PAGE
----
Twenty four hours never seems like enough time to accomplish everything on your to do list. But when you think about it, if you are getting 7-9 hours of sleep, you’ve still got 15 hours in your day!
Planning ahead can help you be more productive while taking care of yourself. One strategy to consider using is blocking your schedule. I like to visualize my days and weeks like what you see on Google Calendar. There are visual “blocks” for each activity.
Start with your class schedule because that is probably the most fixed part of your life. Next, block out times for meals. Consistent and healthy eating will help with concentration and overall health and well being. Scheduling time for meals also helps you stop and take mental breaks throughout the day, even for just 10-20 minutes. Almost as important as your class schedule is your study schedule. Figure out what times and days you will be most effective for each class and block it out. Getting in the habit of studying on certain times and days early on in the semester will be easier to make it a habit. You can also add in time for exercise whether it’s a class at your recreation center or a 30-minute walk in the morning. Even though this all seems like a lot of time taken up, after organizing it all, you will see the gaps in the block and realize you have more time than you think!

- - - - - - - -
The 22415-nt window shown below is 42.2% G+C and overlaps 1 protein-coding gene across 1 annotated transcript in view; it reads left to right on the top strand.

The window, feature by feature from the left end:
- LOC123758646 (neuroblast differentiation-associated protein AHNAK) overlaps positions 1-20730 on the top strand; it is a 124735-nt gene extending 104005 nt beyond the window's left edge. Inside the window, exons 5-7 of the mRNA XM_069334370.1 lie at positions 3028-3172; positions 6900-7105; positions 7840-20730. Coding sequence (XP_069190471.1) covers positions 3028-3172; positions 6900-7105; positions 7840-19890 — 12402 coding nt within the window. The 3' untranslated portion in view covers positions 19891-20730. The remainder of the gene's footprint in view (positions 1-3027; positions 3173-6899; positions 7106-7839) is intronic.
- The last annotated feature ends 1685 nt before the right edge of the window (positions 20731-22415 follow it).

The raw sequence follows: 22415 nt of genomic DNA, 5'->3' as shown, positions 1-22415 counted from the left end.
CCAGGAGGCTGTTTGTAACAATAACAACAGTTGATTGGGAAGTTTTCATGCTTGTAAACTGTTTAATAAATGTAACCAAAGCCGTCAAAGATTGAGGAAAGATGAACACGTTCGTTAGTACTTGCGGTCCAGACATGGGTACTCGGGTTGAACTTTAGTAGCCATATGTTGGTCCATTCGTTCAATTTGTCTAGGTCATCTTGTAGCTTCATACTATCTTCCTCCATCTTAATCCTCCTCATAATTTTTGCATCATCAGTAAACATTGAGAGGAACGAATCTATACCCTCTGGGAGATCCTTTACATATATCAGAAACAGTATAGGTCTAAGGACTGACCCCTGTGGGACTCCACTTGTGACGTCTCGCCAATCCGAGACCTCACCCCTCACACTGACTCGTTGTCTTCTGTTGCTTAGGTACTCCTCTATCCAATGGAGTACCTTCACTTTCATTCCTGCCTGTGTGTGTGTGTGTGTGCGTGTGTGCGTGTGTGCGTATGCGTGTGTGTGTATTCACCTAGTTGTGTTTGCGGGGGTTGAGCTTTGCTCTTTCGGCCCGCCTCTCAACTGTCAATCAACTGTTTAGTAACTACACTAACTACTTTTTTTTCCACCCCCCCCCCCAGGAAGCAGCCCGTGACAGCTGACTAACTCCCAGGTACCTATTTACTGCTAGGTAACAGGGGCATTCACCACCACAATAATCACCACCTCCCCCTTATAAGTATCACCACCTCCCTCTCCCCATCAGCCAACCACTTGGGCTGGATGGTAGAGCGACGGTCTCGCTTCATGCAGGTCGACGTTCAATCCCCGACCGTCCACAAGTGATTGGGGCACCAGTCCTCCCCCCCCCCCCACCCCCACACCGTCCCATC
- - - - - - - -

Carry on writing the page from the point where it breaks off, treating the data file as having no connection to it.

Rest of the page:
There are many websites that help with organization, but Study Guides and Strategies website has many resources to help you prioritize and manage your time, as well as helpful study tips.
“It is how people respond to stress that determines whether or not they will profit from misfortune or be miserable.” – Mihaly Csikszentmihalyi
If you have any study tips or stress-relieving practices, please share them in the comments section below. Wellness Wednesday is ASDA’s new monthly feature. If you are interested in contributing to a Wellness Wednesday post, please email editor@ASDAnet.org.
~Emily Clark, University of Minnesota, predental
About Emily Clark
Emily Clark is a junior at the University of Minnesota. She is majoring in chemistry, with plans of attending dental school. Emily’s interests including working for the non-profit, Appalachia Service Project, in the summer. She looks forward to applying her passion for service to dentistry.